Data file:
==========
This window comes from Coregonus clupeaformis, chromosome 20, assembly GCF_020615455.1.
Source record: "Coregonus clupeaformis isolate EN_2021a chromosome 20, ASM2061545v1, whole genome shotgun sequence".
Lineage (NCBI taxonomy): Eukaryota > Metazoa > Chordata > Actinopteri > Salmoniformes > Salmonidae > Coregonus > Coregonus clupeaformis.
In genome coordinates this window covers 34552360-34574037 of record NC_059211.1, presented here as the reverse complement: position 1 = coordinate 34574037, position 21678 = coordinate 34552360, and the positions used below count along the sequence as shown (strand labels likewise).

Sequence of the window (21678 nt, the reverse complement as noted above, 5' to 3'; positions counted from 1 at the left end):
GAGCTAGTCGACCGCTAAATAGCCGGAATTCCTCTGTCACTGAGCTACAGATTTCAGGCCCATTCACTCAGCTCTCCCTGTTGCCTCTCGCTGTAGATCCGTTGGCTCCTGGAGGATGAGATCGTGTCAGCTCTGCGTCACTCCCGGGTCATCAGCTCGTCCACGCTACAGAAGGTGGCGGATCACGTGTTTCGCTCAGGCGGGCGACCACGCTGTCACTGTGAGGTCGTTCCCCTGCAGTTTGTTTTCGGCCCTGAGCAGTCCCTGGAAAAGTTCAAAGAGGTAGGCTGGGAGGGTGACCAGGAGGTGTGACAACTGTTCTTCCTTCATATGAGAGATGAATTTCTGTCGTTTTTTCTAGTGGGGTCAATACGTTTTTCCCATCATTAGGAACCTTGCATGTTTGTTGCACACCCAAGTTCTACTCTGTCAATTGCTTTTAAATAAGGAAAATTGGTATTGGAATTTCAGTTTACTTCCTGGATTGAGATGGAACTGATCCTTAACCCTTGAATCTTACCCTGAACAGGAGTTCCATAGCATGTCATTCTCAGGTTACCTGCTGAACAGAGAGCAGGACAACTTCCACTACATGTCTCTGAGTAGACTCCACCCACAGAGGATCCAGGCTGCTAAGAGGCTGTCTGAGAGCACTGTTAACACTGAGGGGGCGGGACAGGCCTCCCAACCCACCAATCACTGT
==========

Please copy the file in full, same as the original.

This window comes from Coregonus clupeaformis, chromosome 20, assembly GCF_020615455.1.
Source record: "Coregonus clupeaformis isolate EN_2021a chromosome 20, ASM2061545v1, whole genome shotgun sequence".
Lineage (NCBI taxonomy): Eukaryota > Metazoa > Chordata > Actinopteri > Salmoniformes > Salmonidae > Coregonus > Coregonus clupeaformis.
In genome coordinates this window covers 34552360-34574037 of record NC_059211.1, presented here as the reverse complement: position 1 = coordinate 34574037, position 21678 = coordinate 34552360, and the positions used below count along the sequence as shown (strand labels likewise).

Sequence of the window (21678 nt, the reverse complement as noted above, 5' to 3'; positions counted from 1 at the left end):
GAGCTAGTCGACCGCTAAATAGCCGGAATTCCTCTGTCACTGAGCTACAGATTTCAGGCCCATTCACTCAGCTCTCCCTGTTGCCTCTCGCTGTAGATCCGTTGGCTCCTGGAGGATGAGATCGTGTCAGCTCTGCGTCACTCCCGGGTCATCAGCTCGTCCACGCTACAGAAGGTGGCGGATCACGTGTTTCGCTCAGGCGGGCGACCACGCTGTCACTGTGAGGTCGTTCCCCTGCAGTTTGTTTTCGGCCCTGAGCAGTCCCTGGAAAAGTTCAAAGAGGTAGGCTGGGAGGGTGACCAGGAGGTGTGACAACTGTTCTTCCTTCATATGAGAGATGAATTTCTGTCGTTTTTTCTAGTGGGGTCAATACGTTTTTCCCATCATTAGGAACCTTGCATGTTTGTTGCACACCCAAGTTCTACTCTGTCAATTGCTTTTAAATAAGGAAAATTGGTATTGGAATTTCAGTTTACTTCCTGGATTGAGATGGAACTGATCCTTAACCCTTGAATCTTACCCTGAACAGGAGTTCCATAGCATGTCATTCTCAGGTTACCTGCTGAACAGAGAGCAGGACAACTTCCACTACATGTCTCTGAGTAGACTCCACCCACAGAGGATCCAGGCTGCTAAGAGGCTGTCTGAGAGCACTGTTAACACTGAGGGGGCGGGACAGGCCTCCCAACCCACCAATCACTGT